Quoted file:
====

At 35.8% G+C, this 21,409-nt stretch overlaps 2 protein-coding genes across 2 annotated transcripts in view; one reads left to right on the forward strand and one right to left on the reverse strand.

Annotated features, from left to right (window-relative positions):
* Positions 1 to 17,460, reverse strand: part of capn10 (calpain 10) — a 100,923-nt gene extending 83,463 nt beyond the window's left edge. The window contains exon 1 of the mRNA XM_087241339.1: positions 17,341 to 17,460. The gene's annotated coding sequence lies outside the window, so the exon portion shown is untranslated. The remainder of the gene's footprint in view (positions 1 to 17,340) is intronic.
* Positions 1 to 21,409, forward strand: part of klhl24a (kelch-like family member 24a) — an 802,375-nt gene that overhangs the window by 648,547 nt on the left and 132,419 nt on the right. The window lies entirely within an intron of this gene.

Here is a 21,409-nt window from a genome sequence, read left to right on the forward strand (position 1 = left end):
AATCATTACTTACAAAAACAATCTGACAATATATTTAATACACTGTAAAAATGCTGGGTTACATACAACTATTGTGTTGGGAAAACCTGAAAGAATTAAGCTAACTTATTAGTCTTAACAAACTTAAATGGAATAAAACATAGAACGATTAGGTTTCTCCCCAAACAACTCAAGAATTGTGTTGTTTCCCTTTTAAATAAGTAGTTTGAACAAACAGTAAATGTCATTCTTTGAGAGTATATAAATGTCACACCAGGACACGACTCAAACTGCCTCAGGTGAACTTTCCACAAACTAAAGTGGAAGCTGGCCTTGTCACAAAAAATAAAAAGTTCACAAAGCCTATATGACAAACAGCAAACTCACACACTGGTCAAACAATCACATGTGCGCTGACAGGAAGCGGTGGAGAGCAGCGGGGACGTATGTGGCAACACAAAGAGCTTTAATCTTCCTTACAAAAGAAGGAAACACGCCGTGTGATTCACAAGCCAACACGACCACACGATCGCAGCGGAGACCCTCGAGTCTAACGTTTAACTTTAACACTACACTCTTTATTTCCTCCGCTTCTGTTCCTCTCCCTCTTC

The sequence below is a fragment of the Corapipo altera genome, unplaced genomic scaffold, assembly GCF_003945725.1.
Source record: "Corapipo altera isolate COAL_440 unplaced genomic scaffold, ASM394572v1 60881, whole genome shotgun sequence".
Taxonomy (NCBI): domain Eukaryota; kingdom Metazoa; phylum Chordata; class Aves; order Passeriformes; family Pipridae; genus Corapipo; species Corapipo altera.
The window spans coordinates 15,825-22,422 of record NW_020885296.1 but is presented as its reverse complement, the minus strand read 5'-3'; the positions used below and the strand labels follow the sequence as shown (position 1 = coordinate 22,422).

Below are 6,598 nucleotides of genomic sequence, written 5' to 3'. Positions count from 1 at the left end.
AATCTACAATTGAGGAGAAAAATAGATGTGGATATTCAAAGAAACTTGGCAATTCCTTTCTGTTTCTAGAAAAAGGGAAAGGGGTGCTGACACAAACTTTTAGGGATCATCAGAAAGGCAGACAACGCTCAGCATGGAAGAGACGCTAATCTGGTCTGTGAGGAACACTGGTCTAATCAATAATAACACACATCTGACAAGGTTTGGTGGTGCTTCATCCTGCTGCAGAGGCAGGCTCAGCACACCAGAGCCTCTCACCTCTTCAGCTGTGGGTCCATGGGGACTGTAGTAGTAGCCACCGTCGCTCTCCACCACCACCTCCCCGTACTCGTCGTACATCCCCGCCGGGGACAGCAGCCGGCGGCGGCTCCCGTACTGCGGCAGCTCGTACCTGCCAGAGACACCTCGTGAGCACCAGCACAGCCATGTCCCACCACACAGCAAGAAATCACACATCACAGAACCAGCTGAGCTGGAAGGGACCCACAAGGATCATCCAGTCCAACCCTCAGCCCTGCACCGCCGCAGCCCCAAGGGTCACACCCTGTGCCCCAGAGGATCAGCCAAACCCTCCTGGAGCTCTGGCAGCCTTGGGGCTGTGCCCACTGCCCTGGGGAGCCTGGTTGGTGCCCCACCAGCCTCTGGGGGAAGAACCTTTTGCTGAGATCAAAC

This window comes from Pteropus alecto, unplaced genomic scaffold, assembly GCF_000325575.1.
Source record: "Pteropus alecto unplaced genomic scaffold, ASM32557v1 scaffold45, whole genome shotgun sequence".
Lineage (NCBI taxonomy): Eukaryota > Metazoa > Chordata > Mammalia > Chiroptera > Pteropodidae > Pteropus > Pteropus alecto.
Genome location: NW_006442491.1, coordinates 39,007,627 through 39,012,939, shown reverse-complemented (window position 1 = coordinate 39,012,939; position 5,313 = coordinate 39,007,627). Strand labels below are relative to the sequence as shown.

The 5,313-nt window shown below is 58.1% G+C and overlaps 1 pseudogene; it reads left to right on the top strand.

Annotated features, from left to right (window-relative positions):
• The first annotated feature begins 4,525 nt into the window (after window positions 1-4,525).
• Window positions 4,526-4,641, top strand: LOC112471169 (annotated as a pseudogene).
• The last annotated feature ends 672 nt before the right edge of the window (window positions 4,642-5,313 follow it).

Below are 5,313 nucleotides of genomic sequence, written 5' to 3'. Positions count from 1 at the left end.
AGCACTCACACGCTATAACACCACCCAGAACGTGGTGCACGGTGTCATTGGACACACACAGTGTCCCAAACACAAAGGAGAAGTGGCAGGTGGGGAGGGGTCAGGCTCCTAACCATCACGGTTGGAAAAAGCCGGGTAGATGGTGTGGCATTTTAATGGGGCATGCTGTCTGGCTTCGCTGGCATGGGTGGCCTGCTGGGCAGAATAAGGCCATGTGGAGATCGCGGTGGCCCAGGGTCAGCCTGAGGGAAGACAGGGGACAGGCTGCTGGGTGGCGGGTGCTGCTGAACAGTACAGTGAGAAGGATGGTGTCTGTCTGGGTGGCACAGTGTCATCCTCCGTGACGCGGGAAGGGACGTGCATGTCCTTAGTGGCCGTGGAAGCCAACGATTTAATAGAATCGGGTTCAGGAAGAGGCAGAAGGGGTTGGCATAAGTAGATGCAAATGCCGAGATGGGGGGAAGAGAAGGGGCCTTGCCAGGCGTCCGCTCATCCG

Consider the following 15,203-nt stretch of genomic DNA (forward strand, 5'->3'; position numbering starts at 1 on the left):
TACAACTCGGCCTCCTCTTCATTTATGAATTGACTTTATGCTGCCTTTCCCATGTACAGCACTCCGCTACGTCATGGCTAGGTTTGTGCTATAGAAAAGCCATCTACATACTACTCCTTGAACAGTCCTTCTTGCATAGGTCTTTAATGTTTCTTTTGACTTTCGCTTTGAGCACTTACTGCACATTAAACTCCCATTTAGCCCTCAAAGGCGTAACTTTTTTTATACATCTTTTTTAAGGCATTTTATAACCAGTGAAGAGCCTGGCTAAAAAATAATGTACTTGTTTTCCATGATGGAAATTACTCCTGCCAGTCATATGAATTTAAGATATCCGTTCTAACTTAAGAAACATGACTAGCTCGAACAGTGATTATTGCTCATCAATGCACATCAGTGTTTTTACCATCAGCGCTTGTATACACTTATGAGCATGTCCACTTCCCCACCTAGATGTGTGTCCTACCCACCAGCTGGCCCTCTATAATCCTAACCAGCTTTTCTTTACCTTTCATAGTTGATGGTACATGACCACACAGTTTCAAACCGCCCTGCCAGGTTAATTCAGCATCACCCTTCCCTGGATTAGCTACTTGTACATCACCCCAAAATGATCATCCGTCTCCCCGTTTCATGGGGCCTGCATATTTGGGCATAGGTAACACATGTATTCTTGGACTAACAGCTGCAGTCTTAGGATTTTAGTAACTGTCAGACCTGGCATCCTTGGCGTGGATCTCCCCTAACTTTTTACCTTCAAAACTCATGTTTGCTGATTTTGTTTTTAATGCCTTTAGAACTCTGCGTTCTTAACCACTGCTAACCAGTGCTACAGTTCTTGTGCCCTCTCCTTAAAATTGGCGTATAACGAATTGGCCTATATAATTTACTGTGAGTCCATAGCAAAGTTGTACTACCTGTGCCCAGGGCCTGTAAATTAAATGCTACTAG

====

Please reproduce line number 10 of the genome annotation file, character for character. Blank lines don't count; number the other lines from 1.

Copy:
The window spans coordinates 15,825-22,422 of record NW_020885296.1 but is presented as its reverse complement, the minus strand read 5'-3'; the positions used below and the strand labels follow the sequence as shown (position 1 = coordinate 22,422).